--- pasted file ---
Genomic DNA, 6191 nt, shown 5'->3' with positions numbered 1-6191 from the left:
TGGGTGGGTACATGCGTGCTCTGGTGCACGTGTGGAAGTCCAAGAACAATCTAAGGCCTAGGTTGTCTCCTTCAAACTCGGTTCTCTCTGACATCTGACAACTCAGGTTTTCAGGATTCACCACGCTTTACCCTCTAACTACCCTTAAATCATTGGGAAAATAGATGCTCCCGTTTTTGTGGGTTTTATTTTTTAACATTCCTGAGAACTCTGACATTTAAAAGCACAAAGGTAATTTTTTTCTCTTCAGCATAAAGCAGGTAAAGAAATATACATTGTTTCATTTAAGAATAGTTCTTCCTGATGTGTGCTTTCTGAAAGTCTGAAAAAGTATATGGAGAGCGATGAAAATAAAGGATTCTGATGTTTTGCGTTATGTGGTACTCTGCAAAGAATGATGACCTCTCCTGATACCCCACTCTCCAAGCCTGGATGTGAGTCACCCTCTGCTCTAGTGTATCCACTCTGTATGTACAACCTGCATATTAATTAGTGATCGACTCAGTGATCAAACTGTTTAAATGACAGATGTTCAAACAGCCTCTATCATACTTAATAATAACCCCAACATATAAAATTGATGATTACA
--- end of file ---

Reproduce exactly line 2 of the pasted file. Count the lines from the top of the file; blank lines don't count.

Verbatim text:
TGGGTGGGTACATGCGTGCTCTGGTGCACGTGTGGAAGTCCAAGAACAATCTAAGGCCTAGGTTGTCTCCTTCAAACTCGGTTCTCTCTGACATCTGACAACTCAGGTTTTCAGGATTCACCACGCTTTACCCTCTAACTACCCTTAAATCATTGGGAAAATAGATGCTCCCGTTTTTGTGGGTTTTATTTTTTAACATTCCTGAGAACTCTGACATTTAAAAGCACAAAGGTAATTTTTTTCTCTTCAGCATAAAGCAGGTAAAGAAATATACATTGTTTCATTTAAGAATAGTTCTTCCTGATGTGTGCTTTCTGAAAGTCTGAAAAAGTATATGGAGAGCGATGAAAATAAAGGATTCTGATGTTTTGCGTTATGTGGTACTCTGCAAAGAATGATGACCTCTCCTGATACCCCACTCTCCAAGCCTGGATGTGAGTCACCCTCTGCTCTAGTGTATCCACTCTGTATGTACAACCTGCATATTAATTAGTGATCGACTCAGTGATCAAACTGTTTAAATGACAGATGTTCAAACAGCCTCTATCATACTTAATAATAACCCCAACATATAAAATTGATGATTACA